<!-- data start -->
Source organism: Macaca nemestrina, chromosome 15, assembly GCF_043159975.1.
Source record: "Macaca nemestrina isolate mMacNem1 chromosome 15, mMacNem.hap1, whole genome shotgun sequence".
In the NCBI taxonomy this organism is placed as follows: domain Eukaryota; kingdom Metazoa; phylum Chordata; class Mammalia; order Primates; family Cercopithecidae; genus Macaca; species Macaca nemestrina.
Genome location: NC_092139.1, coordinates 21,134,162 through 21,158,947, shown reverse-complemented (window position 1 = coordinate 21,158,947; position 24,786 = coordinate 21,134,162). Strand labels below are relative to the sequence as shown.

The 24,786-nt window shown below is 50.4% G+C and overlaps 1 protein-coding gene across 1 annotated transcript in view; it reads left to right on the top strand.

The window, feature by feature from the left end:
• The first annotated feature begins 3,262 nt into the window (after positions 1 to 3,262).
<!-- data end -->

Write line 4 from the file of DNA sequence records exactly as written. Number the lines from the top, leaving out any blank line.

Genome location: NC_092139.1, coordinates 21,134,162 through 21,158,947, shown reverse-complemented (window position 1 = coordinate 21,158,947; position 24,786 = coordinate 21,134,162). Strand labels below are relative to the sequence as shown.